Amorphophallus konjac is one of the largest flowers, a perennial exotic Asian plant. It grows a single, elongated center called a corm and a single large leaf that wraps around it. The corm is the part of the plant that is used, as well as its tuber, which is commonly called the konnyaku potato. Amorphophallus konjac acts as a diet aid that has many benefits. Its ability to swell when mixed with water allows it to fill the stomach. It also moves through the digestive system very slowly, making the appetite feel satisfied for a longer period of time. This characteristic of Amorphophallus konjac is beneficial in treating obesity. It is one of the most exotic, bizarre flowers. Can be easily grown in a pot as a house plant. The single leaf dormant in winter, then in spring the plant shoots out a fantastic flower.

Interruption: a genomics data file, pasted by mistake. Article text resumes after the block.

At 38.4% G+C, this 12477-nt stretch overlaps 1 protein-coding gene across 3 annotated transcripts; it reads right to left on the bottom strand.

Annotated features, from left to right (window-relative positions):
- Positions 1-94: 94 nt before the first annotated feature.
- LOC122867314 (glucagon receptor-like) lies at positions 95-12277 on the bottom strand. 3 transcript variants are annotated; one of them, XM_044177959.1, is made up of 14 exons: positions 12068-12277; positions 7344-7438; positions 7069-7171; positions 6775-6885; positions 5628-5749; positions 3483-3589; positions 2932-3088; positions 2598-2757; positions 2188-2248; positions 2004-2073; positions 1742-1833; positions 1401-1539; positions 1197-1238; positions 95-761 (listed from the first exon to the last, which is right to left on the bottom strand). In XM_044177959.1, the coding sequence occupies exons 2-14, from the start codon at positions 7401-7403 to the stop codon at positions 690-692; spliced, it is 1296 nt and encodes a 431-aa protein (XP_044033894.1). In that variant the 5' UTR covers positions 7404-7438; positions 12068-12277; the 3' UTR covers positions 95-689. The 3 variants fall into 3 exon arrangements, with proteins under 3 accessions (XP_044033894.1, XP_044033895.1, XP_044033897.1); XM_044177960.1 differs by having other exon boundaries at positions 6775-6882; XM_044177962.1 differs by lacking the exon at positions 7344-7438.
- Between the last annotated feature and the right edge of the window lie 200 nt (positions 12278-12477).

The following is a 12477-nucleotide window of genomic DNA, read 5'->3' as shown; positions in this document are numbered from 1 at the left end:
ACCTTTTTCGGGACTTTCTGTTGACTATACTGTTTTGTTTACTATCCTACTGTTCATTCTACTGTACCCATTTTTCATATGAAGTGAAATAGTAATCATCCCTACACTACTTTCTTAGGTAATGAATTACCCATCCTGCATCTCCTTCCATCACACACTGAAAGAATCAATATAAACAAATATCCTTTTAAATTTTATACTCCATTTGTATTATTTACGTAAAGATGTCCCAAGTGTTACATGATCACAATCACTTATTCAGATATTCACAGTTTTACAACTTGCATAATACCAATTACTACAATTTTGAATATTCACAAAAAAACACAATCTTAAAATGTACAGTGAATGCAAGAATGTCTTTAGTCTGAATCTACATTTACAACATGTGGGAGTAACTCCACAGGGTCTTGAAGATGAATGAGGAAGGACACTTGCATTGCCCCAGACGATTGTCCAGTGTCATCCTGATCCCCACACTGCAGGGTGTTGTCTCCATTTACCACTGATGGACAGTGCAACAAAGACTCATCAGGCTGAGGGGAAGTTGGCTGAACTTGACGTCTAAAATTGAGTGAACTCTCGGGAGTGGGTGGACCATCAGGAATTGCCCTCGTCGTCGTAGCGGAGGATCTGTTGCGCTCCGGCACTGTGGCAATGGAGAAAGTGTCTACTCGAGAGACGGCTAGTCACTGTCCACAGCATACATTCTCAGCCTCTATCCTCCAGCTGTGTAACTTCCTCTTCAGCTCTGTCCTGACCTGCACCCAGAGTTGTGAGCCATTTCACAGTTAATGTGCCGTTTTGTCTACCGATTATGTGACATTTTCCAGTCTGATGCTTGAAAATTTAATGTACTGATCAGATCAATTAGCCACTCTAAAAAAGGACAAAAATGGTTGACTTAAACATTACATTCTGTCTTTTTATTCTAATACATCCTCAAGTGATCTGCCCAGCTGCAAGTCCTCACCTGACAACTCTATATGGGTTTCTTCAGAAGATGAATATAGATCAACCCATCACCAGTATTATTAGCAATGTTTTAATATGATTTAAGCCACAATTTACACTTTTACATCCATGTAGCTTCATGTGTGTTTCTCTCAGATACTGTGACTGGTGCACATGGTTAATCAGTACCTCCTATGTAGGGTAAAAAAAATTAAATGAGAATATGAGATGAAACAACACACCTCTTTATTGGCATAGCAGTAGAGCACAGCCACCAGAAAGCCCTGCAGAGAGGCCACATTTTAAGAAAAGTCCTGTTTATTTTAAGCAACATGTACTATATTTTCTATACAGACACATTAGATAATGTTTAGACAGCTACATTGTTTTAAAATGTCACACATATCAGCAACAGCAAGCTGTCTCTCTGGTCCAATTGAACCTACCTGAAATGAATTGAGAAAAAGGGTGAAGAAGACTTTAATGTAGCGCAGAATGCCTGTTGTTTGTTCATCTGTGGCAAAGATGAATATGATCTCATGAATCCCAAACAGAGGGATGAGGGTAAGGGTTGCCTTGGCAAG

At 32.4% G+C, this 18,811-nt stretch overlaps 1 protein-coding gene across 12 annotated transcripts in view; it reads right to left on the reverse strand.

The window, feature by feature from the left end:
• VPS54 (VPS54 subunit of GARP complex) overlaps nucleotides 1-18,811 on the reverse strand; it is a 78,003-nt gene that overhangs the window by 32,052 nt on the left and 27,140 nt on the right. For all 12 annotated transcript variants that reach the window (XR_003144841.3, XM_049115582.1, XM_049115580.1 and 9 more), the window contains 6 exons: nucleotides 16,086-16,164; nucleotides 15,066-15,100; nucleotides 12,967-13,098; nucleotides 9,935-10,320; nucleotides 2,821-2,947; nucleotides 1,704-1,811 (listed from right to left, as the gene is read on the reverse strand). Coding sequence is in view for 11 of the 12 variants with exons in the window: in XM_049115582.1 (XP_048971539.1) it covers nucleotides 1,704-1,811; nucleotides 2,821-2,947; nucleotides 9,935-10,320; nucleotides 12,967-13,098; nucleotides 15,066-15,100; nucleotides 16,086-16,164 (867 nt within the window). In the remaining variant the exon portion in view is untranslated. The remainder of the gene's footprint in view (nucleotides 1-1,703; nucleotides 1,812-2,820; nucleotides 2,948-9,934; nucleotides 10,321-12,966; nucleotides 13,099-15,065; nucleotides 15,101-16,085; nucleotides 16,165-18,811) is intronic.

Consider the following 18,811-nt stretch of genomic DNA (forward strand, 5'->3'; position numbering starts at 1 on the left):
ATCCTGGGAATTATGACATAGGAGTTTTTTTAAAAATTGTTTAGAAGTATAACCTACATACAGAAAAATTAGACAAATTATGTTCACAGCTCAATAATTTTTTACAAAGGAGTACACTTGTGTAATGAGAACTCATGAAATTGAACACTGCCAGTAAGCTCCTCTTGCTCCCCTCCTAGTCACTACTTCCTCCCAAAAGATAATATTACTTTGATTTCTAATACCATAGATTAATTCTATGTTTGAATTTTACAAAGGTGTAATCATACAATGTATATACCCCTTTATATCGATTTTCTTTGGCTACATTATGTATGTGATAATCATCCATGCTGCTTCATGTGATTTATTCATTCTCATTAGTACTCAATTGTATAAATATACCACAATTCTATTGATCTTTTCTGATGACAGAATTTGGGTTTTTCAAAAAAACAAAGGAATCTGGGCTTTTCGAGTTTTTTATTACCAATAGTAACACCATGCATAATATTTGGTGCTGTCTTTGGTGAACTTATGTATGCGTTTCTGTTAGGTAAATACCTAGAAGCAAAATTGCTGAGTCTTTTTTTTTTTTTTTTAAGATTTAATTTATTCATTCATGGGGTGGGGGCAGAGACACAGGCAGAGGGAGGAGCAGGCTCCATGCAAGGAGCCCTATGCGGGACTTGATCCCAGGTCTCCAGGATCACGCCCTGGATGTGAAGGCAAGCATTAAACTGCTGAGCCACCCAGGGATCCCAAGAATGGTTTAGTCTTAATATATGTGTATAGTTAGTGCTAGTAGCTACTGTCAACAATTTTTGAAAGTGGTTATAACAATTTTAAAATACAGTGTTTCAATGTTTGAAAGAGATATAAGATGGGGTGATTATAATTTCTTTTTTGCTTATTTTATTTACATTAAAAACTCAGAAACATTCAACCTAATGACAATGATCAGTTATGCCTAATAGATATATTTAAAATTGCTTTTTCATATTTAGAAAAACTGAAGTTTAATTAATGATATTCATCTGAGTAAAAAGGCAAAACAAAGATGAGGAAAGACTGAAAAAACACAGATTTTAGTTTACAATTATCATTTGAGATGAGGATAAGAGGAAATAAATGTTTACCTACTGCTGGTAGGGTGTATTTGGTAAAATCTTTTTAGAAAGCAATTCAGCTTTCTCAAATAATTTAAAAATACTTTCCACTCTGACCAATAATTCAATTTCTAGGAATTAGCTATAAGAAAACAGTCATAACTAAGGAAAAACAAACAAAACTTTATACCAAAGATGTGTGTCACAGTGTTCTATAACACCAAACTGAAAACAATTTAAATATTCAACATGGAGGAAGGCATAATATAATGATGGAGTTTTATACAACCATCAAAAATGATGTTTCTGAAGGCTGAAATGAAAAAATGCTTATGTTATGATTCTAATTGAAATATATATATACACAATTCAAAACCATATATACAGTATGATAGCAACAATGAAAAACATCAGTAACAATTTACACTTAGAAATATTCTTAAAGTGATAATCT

It is one of the easier species to grow in containers, with an olive-green speckled petiole, topped by a green leaf.
Amorphophallus titanum inflorescence can reach over 3 metres (10 ft) in height. In the case of the titan arum, the spathe is a deep green on the outside and dark burgundy red on the inside, with a deeply furrowed texture.
After the flower dies back, a single leaf, which reaches the size of a small tree, grows from the underground corm.
This is the most unusual aroid, distantly related to Amorphophallus. Growing from a horizontal tuber that can measure up to 30" long by 10" across, the plant produces one huge, much-divided leaf with a stout prickly stem.
Originated from the jungles of Benin, along the west coast of Africa. The indigenous people there use the species for a variety of medicinal properties.
These unusual plants grow from a thick, slowly growing tuber, often branching, which creeps horizontally just below the soil surface. The compound leaves are up to 30 inches tall and are supported on slender spotted stems with very rose-like thorns. The fascinating leaves are an enlogated bi-lobed bat shape, often with fenestrations (window holes).